Monday, December 04, 2006

Kentridge and Nauman

Yesterday while I was drawing I listened to this amazing podcast: it was a lecture by William Kentridge at MOCA- you can find it on this page.

In the middle of the lecture Kentridge, who is from South Africa, talks about Bruce Nauman's early videos.

Still from Nauman's Slow Angle Walk

Kentridge says:

"And they're very interesting and they're very minimal. They're kind of minimal pieces of film. They're filmed in the studio and the studio, Nauman's studio, is the backdrop to the film. And the films consist of activities such as walking around a square. Or walking in contraposto, step to step...And they're- for me they're strangely challenging films in the sense that they're so little, there's so nothing in them. And so the question for me was were they enough in themselves, or did they need the whole aura of Bruce Nauman in order for them to have a kind of validation? And this was particularly interesting as someone who's not American, who's not from North America and comes very much from what would be the periphery of the art world rather than the center. And it was a question of whether if you have enough arrogance and self confidence and you're living in the center and you have the whole center, the might of America and the might of the art world behind you..Can you do things which in other places would be seen as so banal they would fall off the table? But, you know, we're big and we're mean and we do what we like and that's it. If you don't like it, um...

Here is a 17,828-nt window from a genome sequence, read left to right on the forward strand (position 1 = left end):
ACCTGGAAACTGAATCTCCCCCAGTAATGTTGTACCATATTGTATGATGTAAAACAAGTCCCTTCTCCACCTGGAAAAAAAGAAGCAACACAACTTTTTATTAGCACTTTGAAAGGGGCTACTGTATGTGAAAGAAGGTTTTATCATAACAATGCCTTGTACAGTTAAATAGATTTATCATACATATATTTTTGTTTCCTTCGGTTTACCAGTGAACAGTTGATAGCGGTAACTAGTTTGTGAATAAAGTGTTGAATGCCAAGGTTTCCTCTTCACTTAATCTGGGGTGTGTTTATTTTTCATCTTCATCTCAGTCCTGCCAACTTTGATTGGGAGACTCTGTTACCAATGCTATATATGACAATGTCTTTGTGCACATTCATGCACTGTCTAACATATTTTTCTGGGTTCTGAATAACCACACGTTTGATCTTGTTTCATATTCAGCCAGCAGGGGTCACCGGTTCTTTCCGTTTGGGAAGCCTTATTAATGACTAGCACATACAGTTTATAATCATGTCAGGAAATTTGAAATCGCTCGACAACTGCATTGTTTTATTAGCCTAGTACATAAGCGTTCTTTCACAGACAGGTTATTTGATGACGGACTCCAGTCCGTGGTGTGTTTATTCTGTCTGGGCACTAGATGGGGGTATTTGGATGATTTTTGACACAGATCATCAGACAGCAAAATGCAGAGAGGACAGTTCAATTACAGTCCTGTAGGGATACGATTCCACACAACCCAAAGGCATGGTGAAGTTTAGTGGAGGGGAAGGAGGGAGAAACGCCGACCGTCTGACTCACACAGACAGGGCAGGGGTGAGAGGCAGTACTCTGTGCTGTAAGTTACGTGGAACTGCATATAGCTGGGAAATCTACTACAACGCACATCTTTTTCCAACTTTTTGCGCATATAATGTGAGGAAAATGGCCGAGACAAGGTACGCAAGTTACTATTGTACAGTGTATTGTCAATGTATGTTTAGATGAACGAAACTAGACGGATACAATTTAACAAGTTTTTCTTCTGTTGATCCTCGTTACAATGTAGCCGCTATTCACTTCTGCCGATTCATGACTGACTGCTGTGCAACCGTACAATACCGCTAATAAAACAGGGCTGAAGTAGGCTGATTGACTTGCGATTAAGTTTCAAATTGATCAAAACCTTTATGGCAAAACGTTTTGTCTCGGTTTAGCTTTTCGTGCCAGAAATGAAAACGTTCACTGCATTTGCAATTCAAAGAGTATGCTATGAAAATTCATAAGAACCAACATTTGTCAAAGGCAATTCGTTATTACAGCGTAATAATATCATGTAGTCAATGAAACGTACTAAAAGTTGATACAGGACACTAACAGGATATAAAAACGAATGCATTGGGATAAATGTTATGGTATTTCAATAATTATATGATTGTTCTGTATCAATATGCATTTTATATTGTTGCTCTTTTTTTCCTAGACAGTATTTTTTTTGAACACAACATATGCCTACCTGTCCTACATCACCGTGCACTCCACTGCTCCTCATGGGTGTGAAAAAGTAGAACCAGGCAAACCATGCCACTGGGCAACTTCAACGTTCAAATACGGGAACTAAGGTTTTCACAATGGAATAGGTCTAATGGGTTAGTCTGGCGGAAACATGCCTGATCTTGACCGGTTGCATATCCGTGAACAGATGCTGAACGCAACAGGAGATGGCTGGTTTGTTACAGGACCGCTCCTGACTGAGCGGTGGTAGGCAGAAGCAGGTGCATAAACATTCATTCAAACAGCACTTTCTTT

And I think there is. I mean, one of the strains of Bruce Nauman is an aggression. He's a kind of JP O'rourke figure. I know that he's not conservative in himself, but the way the work has to work in the world, um...has to work in a very gung-ho, we're the boss of the world manner. "

He makes several more very interesting points about the films and his own work, and then at the end of the talk he returns to Nauman.

"And then at a certain point I came to the question I had asked about Bruce Nauman. Was it enough to have these, just these, banal fragments. Was there...And I kind of realized that for myself it wasn't. It needed...Somehow I needed to have a narrative heart. One fragment that had somewhat more solidity. That could kind of anchor the other pieces. Whether it was in fact necessary or not I'm not so certain but it had to do with a psychological anxiety about saying it's not enough just to leave all these minute fragments..."

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